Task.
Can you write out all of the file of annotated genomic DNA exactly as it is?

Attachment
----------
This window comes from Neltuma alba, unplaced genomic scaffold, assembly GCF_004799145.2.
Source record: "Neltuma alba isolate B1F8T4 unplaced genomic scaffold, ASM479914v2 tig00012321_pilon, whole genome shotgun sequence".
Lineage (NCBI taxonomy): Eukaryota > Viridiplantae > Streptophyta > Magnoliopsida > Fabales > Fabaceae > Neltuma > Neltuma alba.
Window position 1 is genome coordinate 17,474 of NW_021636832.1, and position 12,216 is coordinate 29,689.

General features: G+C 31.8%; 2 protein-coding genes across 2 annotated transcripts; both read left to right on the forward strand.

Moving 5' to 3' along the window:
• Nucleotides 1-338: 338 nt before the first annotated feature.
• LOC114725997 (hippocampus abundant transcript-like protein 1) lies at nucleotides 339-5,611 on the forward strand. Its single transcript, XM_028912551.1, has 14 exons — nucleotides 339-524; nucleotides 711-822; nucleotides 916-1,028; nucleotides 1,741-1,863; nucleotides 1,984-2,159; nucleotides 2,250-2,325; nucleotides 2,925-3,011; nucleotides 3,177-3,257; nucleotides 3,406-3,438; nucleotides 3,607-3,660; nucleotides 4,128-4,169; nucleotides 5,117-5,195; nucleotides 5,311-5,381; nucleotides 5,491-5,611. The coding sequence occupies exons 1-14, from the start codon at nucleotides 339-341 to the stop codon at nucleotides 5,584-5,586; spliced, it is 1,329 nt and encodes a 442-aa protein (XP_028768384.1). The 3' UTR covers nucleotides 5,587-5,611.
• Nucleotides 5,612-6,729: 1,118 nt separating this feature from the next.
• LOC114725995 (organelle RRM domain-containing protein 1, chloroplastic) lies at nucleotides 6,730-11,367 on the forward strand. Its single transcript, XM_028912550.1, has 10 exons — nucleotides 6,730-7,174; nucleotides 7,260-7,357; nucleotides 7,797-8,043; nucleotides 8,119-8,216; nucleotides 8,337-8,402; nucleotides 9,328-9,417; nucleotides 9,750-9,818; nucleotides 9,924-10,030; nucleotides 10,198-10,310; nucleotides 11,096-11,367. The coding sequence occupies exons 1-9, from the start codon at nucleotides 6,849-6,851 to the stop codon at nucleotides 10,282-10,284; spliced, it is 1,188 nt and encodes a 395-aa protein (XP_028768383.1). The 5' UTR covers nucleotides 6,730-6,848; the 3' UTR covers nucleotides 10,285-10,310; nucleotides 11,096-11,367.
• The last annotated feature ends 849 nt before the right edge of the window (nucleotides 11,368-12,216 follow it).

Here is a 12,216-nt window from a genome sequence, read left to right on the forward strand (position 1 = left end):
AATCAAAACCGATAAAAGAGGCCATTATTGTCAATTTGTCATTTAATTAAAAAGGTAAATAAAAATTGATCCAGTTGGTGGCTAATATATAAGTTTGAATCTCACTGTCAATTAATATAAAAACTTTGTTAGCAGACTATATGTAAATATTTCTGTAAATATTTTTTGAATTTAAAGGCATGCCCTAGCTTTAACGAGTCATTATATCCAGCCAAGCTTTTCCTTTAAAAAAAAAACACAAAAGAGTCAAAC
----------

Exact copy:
This window comes from Neltuma alba, unplaced genomic scaffold, assembly GCF_004799145.2.
Source record: "Neltuma alba isolate B1F8T4 unplaced genomic scaffold, ASM479914v2 tig00012321_pilon, whole genome shotgun sequence".
Lineage (NCBI taxonomy): Eukaryota > Viridiplantae > Streptophyta > Magnoliopsida > Fabales > Fabaceae > Neltuma > Neltuma alba.
Window position 1 is genome coordinate 17,474 of NW_021636832.1, and position 12,216 is coordinate 29,689.

General features: G+C 31.8%; 2 protein-coding genes across 2 annotated transcripts; both read left to right on the forward strand.

Moving 5' to 3' along the window:
• Nucleotides 1-338: 338 nt before the first annotated feature.
• LOC114725997 (hippocampus abundant transcript-like protein 1) lies at nucleotides 339-5,611 on the forward strand. Its single transcript, XM_028912551.1, has 14 exons — nucleotides 339-524; nucleotides 711-822; nucleotides 916-1,028; nucleotides 1,741-1,863; nucleotides 1,984-2,159; nucleotides 2,250-2,325; nucleotides 2,925-3,011; nucleotides 3,177-3,257; nucleotides 3,406-3,438; nucleotides 3,607-3,660; nucleotides 4,128-4,169; nucleotides 5,117-5,195; nucleotides 5,311-5,381; nucleotides 5,491-5,611. The coding sequence occupies exons 1-14, from the start codon at nucleotides 339-341 to the stop codon at nucleotides 5,584-5,586; spliced, it is 1,329 nt and encodes a 442-aa protein (XP_028768384.1). The 3' UTR covers nucleotides 5,587-5,611.
• Nucleotides 5,612-6,729: 1,118 nt separating this feature from the next.
• LOC114725995 (organelle RRM domain-containing protein 1, chloroplastic) lies at nucleotides 6,730-11,367 on the forward strand. Its single transcript, XM_028912550.1, has 10 exons — nucleotides 6,730-7,174; nucleotides 7,260-7,357; nucleotides 7,797-8,043; nucleotides 8,119-8,216; nucleotides 8,337-8,402; nucleotides 9,328-9,417; nucleotides 9,750-9,818; nucleotides 9,924-10,030; nucleotides 10,198-10,310; nucleotides 11,096-11,367. The coding sequence occupies exons 1-9, from the start codon at nucleotides 6,849-6,851 to the stop codon at nucleotides 10,282-10,284; spliced, it is 1,188 nt and encodes a 395-aa protein (XP_028768383.1). The 5' UTR covers nucleotides 6,730-6,848; the 3' UTR covers nucleotides 10,285-10,310; nucleotides 11,096-11,367.
• The last annotated feature ends 849 nt before the right edge of the window (nucleotides 11,368-12,216 follow it).

Here is a 12,216-nt window from a genome sequence, read left to right on the forward strand (position 1 = left end):
AATCAAAACCGATAAAAGAGGCCATTATTGTCAATTTGTCATTTAATTAAAAAGGTAAATAAAAATTGATCCAGTTGGTGGCTAATATATAAGTTTGAATCTCACTGTCAATTAATATAAAAACTTTGTTAGCAGACTATATGTAAATATTTCTGTAAATATTTTTTGAATTTAAAGGCATGCCCTAGCTTTAACGAGTCATTATATCCAGCCAAGCTTTTCCTTTAAAAAAAAAACACAAAAGAGTCAAAC